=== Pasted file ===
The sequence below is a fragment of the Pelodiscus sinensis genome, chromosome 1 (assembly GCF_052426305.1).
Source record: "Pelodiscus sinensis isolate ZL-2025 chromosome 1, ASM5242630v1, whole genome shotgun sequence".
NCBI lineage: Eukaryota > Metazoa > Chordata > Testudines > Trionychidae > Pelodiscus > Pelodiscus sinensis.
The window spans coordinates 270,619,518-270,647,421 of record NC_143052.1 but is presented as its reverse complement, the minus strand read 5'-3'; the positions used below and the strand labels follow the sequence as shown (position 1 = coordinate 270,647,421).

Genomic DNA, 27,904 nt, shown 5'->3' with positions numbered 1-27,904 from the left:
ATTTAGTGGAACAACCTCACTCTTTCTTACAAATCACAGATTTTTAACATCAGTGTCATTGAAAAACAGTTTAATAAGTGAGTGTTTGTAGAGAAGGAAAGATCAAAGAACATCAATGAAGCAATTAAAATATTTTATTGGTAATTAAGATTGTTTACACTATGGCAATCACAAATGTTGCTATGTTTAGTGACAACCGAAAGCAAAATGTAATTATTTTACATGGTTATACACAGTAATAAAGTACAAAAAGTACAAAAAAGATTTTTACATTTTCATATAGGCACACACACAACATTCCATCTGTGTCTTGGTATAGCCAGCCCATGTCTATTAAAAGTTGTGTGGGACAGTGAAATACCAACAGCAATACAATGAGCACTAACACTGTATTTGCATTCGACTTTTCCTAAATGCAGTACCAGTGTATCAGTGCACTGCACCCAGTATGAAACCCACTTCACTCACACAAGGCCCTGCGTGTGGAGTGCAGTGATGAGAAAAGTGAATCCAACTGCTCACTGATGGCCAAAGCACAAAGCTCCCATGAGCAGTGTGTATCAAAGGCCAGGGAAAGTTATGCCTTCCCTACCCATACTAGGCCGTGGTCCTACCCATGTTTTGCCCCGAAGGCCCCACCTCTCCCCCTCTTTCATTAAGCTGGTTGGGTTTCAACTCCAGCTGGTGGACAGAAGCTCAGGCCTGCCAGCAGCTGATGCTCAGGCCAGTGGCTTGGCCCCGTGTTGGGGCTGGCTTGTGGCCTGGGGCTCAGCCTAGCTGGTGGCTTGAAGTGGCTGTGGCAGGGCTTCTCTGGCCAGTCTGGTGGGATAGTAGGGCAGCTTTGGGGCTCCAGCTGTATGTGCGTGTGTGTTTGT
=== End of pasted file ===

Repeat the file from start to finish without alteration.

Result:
The sequence below is a fragment of the Pelodiscus sinensis genome, chromosome 1 (assembly GCF_052426305.1).
Source record: "Pelodiscus sinensis isolate ZL-2025 chromosome 1, ASM5242630v1, whole genome shotgun sequence".
NCBI lineage: Eukaryota > Metazoa > Chordata > Testudines > Trionychidae > Pelodiscus > Pelodiscus sinensis.
The window spans coordinates 270,619,518-270,647,421 of record NC_143052.1 but is presented as its reverse complement, the minus strand read 5'-3'; the positions used below and the strand labels follow the sequence as shown (position 1 = coordinate 270,647,421).

Genomic DNA, 27,904 nt, shown 5'->3' with positions numbered 1-27,904 from the left:
ATTTAGTGGAACAACCTCACTCTTTCTTACAAATCACAGATTTTTAACATCAGTGTCATTGAAAAACAGTTTAATAAGTGAGTGTTTGTAGAGAAGGAAAGATCAAAGAACATCAATGAAGCAATTAAAATATTTTATTGGTAATTAAGATTGTTTACACTATGGCAATCACAAATGTTGCTATGTTTAGTGACAACCGAAAGCAAAATGTAATTATTTTACATGGTTATACACAGTAATAAAGTACAAAAAGTACAAAAAAGATTTTTACATTTTCATATAGGCACACACACAACATTCCATCTGTGTCTTGGTATAGCCAGCCCATGTCTATTAAAAGTTGTGTGGGACAGTGAAATACCAACAGCAATACAATGAGCACTAACACTGTATTTGCATTCGACTTTTCCTAAATGCAGTACCAGTGTATCAGTGCACTGCACCCAGTATGAAACCCACTTCACTCACACAAGGCCCTGCGTGTGGAGTGCAGTGATGAGAAAAGTGAATCCAACTGCTCACTGATGGCCAAAGCACAAAGCTCCCATGAGCAGTGTGTATCAAAGGCCAGGGAAAGTTATGCCTTCCCTACCCATACTAGGCCGTGGTCCTACCCATGTTTTGCCCCGAAGGCCCCACCTCTCCCCCTCTTTCATTAAGCTGGTTGGGTTTCAACTCCAGCTGGTGGACAGAAGCTCAGGCCTGCCAGCAGCTGATGCTCAGGCCAGTGGCTTGGCCCCGTGTTGGGGCTGGCTTGTGGCCTGGGGCTCAGCCTAGCTGGTGGCTTGAAGTGGCTGTGGCAGGGCTTCTCTGGCCAGTCTGGTGGGATAGTAGGGCAGCTTTGGGGCTCCAGCTGTATGTGCGTGTGTGTTTGT